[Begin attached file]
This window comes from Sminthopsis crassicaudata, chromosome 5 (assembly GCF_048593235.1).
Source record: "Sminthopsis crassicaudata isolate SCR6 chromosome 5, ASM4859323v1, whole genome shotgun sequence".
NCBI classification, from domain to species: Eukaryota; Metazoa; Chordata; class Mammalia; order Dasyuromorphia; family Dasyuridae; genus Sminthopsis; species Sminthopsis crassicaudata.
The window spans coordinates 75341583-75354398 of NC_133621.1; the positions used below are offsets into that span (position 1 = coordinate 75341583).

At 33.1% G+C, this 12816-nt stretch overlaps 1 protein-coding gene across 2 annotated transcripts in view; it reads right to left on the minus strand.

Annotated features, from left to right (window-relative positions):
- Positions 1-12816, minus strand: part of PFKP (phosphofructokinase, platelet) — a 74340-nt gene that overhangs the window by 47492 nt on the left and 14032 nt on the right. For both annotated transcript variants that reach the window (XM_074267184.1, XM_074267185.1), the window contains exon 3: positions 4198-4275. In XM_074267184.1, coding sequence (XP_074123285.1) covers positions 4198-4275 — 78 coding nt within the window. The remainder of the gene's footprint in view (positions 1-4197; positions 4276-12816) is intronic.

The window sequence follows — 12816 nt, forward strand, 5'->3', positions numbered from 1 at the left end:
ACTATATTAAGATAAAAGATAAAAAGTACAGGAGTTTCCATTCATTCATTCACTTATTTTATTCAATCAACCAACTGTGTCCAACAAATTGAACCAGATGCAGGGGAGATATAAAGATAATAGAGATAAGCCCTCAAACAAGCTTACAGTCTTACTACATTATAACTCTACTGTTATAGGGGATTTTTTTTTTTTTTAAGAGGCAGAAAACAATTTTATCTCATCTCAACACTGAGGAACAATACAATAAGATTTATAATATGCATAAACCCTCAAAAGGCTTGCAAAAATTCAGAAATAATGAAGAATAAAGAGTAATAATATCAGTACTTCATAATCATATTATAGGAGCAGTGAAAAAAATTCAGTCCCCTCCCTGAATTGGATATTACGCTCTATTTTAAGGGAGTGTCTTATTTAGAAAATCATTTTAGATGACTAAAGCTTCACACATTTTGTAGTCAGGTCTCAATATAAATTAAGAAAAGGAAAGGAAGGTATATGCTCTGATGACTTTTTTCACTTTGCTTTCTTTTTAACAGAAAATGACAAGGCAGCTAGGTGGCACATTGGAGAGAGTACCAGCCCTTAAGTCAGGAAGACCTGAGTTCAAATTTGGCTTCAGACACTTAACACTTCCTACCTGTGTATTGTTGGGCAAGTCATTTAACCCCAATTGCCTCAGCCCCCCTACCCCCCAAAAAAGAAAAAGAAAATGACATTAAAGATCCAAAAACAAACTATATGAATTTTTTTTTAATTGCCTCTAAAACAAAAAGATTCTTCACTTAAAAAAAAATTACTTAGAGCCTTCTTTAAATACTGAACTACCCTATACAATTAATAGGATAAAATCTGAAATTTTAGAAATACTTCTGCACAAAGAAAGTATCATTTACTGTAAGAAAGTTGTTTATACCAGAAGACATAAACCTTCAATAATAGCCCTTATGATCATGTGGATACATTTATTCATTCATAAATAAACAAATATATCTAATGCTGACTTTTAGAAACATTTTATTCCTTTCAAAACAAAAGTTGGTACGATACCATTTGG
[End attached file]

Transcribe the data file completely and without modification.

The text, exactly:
This window comes from Sminthopsis crassicaudata, chromosome 5 (assembly GCF_048593235.1).
Source record: "Sminthopsis crassicaudata isolate SCR6 chromosome 5, ASM4859323v1, whole genome shotgun sequence".
NCBI classification, from domain to species: Eukaryota; Metazoa; Chordata; class Mammalia; order Dasyuromorphia; family Dasyuridae; genus Sminthopsis; species Sminthopsis crassicaudata.
The window spans coordinates 75341583-75354398 of NC_133621.1; the positions used below are offsets into that span (position 1 = coordinate 75341583).

At 33.1% G+C, this 12816-nt stretch overlaps 1 protein-coding gene across 2 annotated transcripts in view; it reads right to left on the minus strand.

Annotated features, from left to right (window-relative positions):
- Positions 1-12816, minus strand: part of PFKP (phosphofructokinase, platelet) — a 74340-nt gene that overhangs the window by 47492 nt on the left and 14032 nt on the right. For both annotated transcript variants that reach the window (XM_074267184.1, XM_074267185.1), the window contains exon 3: positions 4198-4275. In XM_074267184.1, coding sequence (XP_074123285.1) covers positions 4198-4275 — 78 coding nt within the window. The remainder of the gene's footprint in view (positions 1-4197; positions 4276-12816) is intronic.

The window sequence follows — 12816 nt, forward strand, 5'->3', positions numbered from 1 at the left end:
ACTATATTAAGATAAAAGATAAAAAGTACAGGAGTTTCCATTCATTCATTCACTTATTTTATTCAATCAACCAACTGTGTCCAACAAATTGAACCAGATGCAGGGGAGATATAAAGATAATAGAGATAAGCCCTCAAACAAGCTTACAGTCTTACTACATTATAACTCTACTGTTATAGGGGATTTTTTTTTTTTTTAAGAGGCAGAAAACAATTTTATCTCATCTCAACACTGAGGAACAATACAATAAGATTTATAATATGCATAAACCCTCAAAAGGCTTGCAAAAATTCAGAAATAATGAAGAATAAAGAGTAATAATATCAGTACTTCATAATCATATTATAGGAGCAGTGAAAAAAATTCAGTCCCCTCCCTGAATTGGATATTACGCTCTATTTTAAGGGAGTGTCTTATTTAGAAAATCATTTTAGATGACTAAAGCTTCACACATTTTGTAGTCAGGTCTCAATATAAATTAAGAAAAGGAAAGGAAGGTATATGCTCTGATGACTTTTTTCACTTTGCTTTCTTTTTAACAGAAAATGACAAGGCAGCTAGGTGGCACATTGGAGAGAGTACCAGCCCTTAAGTCAGGAAGACCTGAGTTCAAATTTGGCTTCAGACACTTAACACTTCCTACCTGTGTATTGTTGGGCAAGTCATTTAACCCCAATTGCCTCAGCCCCCCTACCCCCCAAAAAAGAAAAAGAAAATGACATTAAAGATCCAAAAACAAACTATATGAATTTTTTTTTAATTGCCTCTAAAACAAAAAGATTCTTCACTTAAAAAAAAATTACTTAGAGCCTTCTTTAAATACTGAACTACCCTATACAATTAATAGGATAAAATCTGAAATTTTAGAAATACTTCTGCACAAAGAAAGTATCATTTACTGTAAGAAAGTTGTTTATACCAGAAGACATAAACCTTCAATAATAGCCCTTATGATCATGTGGATACATTTATTCATTCATAAATAAACAAATATATCTAATGCTGACTTTTAGAAACATTTTATTCCTTTCAAAACAAAAGTTGGTACGATACCATTTGG